Scratch and dent appliances are new but cosmetically damaged appliances that are typically sold at a discount. Because they are damaged and are sometimes being sold by a third party, it can be unclear if scratch and dent products have a warranty.
Below we’ll discover how and why warranties can change, who to discuss your warranty with, and how to weigh if scratch and dent appliances are still worth it with a changed or absent warranty.
Even though scratch and dent appliances are damaged, they will usually still have the original manufacturer’s warranty. In some cases, the warranty may change because of the damage, discount, or seller’s policy.
Scratch and Dent Products Usually Have a Warranty
Because the damage on scratch and dent appliances is cosmetic and not functional, many distributors will maintain the same warranty as an undamaged equivalent appliance.
Manufacturers usually provide a 1-year warranty, so any functional damage claims can still be taken up with the original manufacturer (often even if you bought from a third party).
In some cases, scratch and dent products may have an altered warranty. This will vary depending on the damage to the item and who you’re buying from.
The warranty terms and conditions should be made clear to you before your purchase. Make sure you understand what is covered by the manufacturer with the specific product you’re buying.
How Warranties Can Change and Why
The damage and discounts to scratch and dent appliances can lead to limited warranties in a few different ways.
Cosmetic Damage Is No Longer Covered
Since the appliance is already cosmetically damaged, it doesn’t make sense for manufacturers to cover future similar cosmetic damage. Any cosmetic coverage in the warranty is theoretically voided.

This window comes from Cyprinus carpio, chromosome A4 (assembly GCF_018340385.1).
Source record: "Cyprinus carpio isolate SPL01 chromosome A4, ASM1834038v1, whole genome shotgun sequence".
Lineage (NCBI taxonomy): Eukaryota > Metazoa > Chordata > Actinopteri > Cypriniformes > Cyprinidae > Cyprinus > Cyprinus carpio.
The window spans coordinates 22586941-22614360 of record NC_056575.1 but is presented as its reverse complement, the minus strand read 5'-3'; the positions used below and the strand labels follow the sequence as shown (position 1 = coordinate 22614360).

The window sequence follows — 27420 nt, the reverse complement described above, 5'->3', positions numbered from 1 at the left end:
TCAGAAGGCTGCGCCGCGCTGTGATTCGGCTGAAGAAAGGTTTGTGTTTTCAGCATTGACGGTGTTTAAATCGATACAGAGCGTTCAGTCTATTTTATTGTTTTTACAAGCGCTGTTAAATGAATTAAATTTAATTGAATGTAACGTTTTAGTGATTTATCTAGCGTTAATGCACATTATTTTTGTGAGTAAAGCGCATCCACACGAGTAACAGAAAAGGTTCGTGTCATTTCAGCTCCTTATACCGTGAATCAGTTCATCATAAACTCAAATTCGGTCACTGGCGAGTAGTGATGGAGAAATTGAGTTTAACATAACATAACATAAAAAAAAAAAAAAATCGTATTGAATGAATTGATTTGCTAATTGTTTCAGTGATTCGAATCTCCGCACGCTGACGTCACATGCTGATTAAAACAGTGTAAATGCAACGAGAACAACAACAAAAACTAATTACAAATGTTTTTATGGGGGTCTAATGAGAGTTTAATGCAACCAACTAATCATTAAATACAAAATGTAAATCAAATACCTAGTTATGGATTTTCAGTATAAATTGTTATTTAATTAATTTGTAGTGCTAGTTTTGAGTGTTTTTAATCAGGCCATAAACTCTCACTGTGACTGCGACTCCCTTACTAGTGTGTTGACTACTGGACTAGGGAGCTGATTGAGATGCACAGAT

You’re usually buying the appliance at a discount with the understanding that it has superficial damage. It would also be troublesome to keep track of what damage is new and what was already present at the time of purchase.
The Warranty Is Made Shorter
Scratch and dent appliances can have shorter warranties. This can be because the lower price no longer covers the standard 1-year warranty.
A year warranty can change to no warranty or something as short as 30 days.
You might find that warranties are more often reduced on items that have longer warranties initially, i.e., those with warranties longer than one year.
Always use caution when looking to buy appliances with very short warranties as it may be a sign there’s unreported internal/functional damage.
Even if internal damage is undiscovered, the manufacturer could shorten the warranty anyway if they suspect functional damage is more likely.
For example, if you buy an oven with a broken glass door, the manufacturer has no guarantee that you will fix the door before using it. If you use it in that state, it can have functional consequences.
Warranty Is Transferred From Manufacturer to Seller
A seller who bought the product from a manufacturer can provide a warranty if the manufacturer no longer provides one. Some products’ warranties become null and void if they’re not sold by the original manufacturer.
The seller belongs to a separate company that has its own rules and warranty system. Therefore, they can apply their own policy to the appliance they’re selling.